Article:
Most of the time, college freshmen report feeling happy and satisfied with their choice of college. They’ve done their research, they visited campuses during their senior year of high school, and now that they’ve finally arrived they enjoy their newfound freedom and a fun learning environment.
But occasionally, it goes the other way. Sometimes a college freshman reports feeling less than thrilled with their college choice once settling into their new school. In most cases, this happens because the student gave too much priority to the wrong factors when choosing their school, such as…
Basing the decision on someone else. Your dad really wants you to attend his alma mater, your mom wants you to stay close to home, or your best friend has already been accepted to a particular school. So, you base your decision on what makes those people happy. Worse, you choose a college based on where your boyfriend or girlfriend is going… only to break up midway through freshman year, leaving you stuck at a school that isn’t really a good fit for you. The people in your life are important, but because they love you, they will understand when you make a college choice based on what truly matters to you. Trust us on this one.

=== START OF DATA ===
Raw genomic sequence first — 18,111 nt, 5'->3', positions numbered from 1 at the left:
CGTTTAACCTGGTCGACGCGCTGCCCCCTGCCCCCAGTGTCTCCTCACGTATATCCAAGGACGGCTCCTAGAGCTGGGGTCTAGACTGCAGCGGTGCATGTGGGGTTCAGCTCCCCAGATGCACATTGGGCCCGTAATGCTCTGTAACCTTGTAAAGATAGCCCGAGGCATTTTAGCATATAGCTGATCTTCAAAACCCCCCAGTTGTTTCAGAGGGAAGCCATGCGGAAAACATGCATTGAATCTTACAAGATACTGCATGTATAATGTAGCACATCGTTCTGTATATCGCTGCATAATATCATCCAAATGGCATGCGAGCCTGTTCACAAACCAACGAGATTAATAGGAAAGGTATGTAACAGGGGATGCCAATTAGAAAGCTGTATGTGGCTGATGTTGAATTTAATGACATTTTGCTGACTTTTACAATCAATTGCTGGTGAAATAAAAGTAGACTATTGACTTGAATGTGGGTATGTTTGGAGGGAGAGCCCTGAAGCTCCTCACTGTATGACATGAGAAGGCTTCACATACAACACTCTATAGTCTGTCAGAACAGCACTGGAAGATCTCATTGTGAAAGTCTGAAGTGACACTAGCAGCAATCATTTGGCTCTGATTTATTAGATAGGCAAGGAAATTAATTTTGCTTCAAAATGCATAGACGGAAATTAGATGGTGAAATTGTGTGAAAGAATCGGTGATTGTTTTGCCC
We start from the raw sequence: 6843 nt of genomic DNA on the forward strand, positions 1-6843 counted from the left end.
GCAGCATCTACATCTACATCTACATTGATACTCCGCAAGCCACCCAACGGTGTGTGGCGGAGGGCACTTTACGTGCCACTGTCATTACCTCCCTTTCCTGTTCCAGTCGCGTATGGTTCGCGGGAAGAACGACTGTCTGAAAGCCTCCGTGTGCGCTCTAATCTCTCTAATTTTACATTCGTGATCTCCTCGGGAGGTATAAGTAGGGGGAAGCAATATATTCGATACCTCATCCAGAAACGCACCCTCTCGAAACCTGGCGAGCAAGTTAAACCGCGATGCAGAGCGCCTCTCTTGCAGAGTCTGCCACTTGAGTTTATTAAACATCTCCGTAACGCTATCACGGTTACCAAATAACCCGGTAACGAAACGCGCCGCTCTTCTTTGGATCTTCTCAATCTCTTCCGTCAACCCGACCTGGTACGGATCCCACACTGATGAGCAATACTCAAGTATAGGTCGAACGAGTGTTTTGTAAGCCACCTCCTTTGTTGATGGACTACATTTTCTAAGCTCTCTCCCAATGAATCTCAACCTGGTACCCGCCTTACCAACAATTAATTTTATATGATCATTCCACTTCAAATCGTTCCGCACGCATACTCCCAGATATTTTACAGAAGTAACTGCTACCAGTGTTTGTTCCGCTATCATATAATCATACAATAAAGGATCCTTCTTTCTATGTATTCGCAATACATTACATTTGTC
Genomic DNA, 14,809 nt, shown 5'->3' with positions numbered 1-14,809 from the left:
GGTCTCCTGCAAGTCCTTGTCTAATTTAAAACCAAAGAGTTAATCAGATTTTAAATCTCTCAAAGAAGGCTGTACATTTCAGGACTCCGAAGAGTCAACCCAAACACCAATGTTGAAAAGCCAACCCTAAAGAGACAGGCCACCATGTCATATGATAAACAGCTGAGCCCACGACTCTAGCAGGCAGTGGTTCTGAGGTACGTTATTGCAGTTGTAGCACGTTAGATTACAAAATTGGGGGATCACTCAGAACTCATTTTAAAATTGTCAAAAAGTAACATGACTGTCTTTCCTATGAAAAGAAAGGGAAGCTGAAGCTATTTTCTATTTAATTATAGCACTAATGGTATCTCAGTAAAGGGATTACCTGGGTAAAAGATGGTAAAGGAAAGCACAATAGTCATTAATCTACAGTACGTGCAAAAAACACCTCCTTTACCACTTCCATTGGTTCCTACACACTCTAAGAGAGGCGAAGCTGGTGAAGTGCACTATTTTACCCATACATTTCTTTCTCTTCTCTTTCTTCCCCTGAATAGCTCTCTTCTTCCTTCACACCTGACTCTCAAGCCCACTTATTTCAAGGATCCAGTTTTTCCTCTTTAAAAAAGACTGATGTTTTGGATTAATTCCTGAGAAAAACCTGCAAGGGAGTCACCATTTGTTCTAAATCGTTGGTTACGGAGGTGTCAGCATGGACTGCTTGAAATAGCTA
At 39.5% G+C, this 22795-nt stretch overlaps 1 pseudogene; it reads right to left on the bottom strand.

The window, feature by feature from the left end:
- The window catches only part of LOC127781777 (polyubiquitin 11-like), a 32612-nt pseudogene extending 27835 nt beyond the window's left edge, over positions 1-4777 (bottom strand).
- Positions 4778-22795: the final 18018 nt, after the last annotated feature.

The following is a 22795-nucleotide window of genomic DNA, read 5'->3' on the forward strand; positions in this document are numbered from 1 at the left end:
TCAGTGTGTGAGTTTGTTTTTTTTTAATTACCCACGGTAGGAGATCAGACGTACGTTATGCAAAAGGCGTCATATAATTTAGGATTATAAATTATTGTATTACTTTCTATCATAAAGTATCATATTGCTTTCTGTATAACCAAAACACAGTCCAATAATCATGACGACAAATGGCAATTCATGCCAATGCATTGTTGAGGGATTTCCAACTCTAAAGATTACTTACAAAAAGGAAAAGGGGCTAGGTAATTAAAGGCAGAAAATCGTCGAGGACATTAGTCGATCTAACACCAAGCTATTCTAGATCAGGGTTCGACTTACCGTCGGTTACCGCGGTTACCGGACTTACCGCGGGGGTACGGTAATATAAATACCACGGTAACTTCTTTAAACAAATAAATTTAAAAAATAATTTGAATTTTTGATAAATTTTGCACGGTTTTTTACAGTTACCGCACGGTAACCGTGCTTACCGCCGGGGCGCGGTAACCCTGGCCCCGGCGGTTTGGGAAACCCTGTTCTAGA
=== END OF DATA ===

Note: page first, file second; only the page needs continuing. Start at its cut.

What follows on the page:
Rebelling against expectations. There’s a flip side to the above scenario. While you certainly shouldn’t choose a college based on the wishes of others, don’t choose one just to spite someone either! Make sure your reasons for choosing a school go beyond escaping or making a statement.
You’re the school’s biggest fan. School spirit is certainly important, and you will definitely enjoy sporting events when you’re a fan of the team. But college life is about much more than sports, so take the time to make sure the school’s academic programs, student life, and campus feel like a good fit for you otherwise.
You want to party. Here’s a secret: You will find parties at pretty much all universities. So, have no worries about enjoying an active social life anywhere you might go. Make sure you don’t choose a school solely because of its reputation as a “party school”, or else you could find the environment lacking in other ways.
Relying on prestige. It feels good to gain acceptance into a prestigious institution, and your future degree might seem a bit more impressive. But make sure you proceed through the usual steps to choosing the school; visit the campus, sit in on some classes, and stay overnight in a dorm. If the school doesn’t feel like a good fit for you, there’s no need to torture yourself for four years just to gain an “impressive” degree. You can always apply to other prestigious schools that feel more like home.